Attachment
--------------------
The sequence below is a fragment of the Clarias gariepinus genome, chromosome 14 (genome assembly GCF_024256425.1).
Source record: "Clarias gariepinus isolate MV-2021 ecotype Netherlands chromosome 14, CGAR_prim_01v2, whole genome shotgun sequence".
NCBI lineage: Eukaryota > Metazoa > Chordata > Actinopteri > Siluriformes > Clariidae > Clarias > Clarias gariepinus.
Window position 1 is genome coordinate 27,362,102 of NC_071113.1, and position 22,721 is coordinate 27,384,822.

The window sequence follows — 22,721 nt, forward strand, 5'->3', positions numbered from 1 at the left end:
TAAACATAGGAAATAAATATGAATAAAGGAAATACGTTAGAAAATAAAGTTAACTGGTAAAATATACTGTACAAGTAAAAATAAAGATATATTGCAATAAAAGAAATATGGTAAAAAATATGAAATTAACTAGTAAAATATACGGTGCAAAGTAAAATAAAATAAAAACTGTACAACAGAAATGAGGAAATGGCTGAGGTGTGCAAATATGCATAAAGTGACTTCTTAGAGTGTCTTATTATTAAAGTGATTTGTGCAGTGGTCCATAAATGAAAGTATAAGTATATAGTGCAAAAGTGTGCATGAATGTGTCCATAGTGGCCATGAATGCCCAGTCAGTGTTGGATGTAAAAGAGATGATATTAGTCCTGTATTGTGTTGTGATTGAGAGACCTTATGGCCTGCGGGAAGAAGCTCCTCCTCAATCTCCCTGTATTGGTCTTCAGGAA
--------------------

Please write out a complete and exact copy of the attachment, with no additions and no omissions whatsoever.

The sequence below is a fragment of the Clarias gariepinus genome, chromosome 14 (genome assembly GCF_024256425.1).
Source record: "Clarias gariepinus isolate MV-2021 ecotype Netherlands chromosome 14, CGAR_prim_01v2, whole genome shotgun sequence".
NCBI lineage: Eukaryota > Metazoa > Chordata > Actinopteri > Siluriformes > Clariidae > Clarias > Clarias gariepinus.
Window position 1 is genome coordinate 27,362,102 of NC_071113.1, and position 22,721 is coordinate 27,384,822.

The window sequence follows — 22,721 nt, forward strand, 5'->3', positions numbered from 1 at the left end:
TAAACATAGGAAATAAATATGAATAAAGGAAATACGTTAGAAAATAAAGTTAACTGGTAAAATATACTGTACAAGTAAAAATAAAGATATATTGCAATAAAAGAAATATGGTAAAAAATATGAAATTAACTAGTAAAATATACGGTGCAAAGTAAAATAAAATAAAAACTGTACAACAGAAATGAGGAAATGGCTGAGGTGTGCAAATATGCATAAAGTGACTTCTTAGAGTGTCTTATTATTAAAGTGATTTGTGCAGTGGTCCATAAATGAAAGTATAAGTATATAGTGCAAAAGTGTGCATGAATGTGTCCATAGTGGCCATGAATGCCCAGTCAGTGTTGGATGTAAAAGAGATGATATTAGTCCTGTATTGTGTTGTGATTGAGAGACCTTATGGCCTGCGGGAAGAAGCTCCTCCTCAATCTCCCTGTATTGGTCTTCAGGAA